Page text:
Now, on to cars

Yesterday, the newspapers reported that the government was considering a plastic bag tax. I wrote that I thought that was a good idea. However, by the end of the day, for no apparent reason, the government had ruled it out.

Today, the newspapers are reporting that there is a proposal before the government for a ‘traffic tax.’ Many have proposed this before and the Australian Automobile Association’s plan is similar to others. It proposes to reduce registration fees and then use electronic tolling to charge motorists by use with lower charges for off-peak use and when people have environmentally friendly cars. In Finishing the Job, Stephen King and I proposed a similar system although we wanted to ease the pain on the poor by offering credits when motorists took public transport. John Quiggin and I pushed that recommendation further last year.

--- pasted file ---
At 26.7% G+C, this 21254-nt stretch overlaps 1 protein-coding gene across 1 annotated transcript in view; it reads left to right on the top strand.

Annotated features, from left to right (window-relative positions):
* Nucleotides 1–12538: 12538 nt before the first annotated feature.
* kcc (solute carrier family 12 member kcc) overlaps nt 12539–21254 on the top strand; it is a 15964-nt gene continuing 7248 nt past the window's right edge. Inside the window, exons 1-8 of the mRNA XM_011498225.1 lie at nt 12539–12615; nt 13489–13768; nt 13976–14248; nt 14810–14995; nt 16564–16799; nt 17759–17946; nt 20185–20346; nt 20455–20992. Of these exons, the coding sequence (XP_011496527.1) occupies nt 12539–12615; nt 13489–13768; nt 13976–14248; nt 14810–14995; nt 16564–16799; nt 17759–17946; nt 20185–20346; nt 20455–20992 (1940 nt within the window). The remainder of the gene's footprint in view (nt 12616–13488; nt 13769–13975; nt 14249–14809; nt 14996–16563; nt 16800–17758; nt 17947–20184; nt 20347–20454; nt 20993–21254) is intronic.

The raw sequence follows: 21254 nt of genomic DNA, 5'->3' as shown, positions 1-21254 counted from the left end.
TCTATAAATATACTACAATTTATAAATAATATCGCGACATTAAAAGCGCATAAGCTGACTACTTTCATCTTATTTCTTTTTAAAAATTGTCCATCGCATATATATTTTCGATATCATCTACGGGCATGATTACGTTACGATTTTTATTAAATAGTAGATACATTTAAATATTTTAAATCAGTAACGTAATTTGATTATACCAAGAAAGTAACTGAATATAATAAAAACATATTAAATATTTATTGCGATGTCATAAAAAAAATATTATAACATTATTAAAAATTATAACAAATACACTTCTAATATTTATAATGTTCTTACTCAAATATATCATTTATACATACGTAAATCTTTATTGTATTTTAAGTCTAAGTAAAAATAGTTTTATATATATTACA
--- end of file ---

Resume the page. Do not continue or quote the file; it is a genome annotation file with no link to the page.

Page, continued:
So I am clearly in favour of this idea. But I write this with some nervousness; will it be ruled out by the end of the day? I must say that usage charges for motor use is as close to a no-brainer as you get with environmental policy. How the government responds will be a test of how serious it is in dealing with climate change sooner rather than later.

3 thoughts on “Now, on to cars”

  1. Isn’t the problem with these ideas their complication? Elderly drivers or those who don’t understand the system could get stung.

    I have no opposition to a system with complicated underpinnings that is simple for users to participate in, such as environmental market-based instruments like Bushtender. These are underpinned by complicated environmental science but are simple for land owners to understand and use. But increase the variables in a traffic congestion MBI and it could have usability issues. I’m more in favour of giving people realistic alternatives like effective public transport and bikeways.

    Like

  2. what are the additional transactional costs? Tolling points, accounts, etc.Pretty huge.

    How about a simpler system of paying your rego in part based on how many km you’ve done that last year. Make it mostly an honour system, with audits or spot checks, but every time you need a RWC (annually in NSW?) it’s formally recorded. Much simpler.

    Which reminds me – got my water bill last week. $100, of which only $20 was discretionary, fully $80 was fixed charges. What price signals am I getting??

    Like

Comments are closed.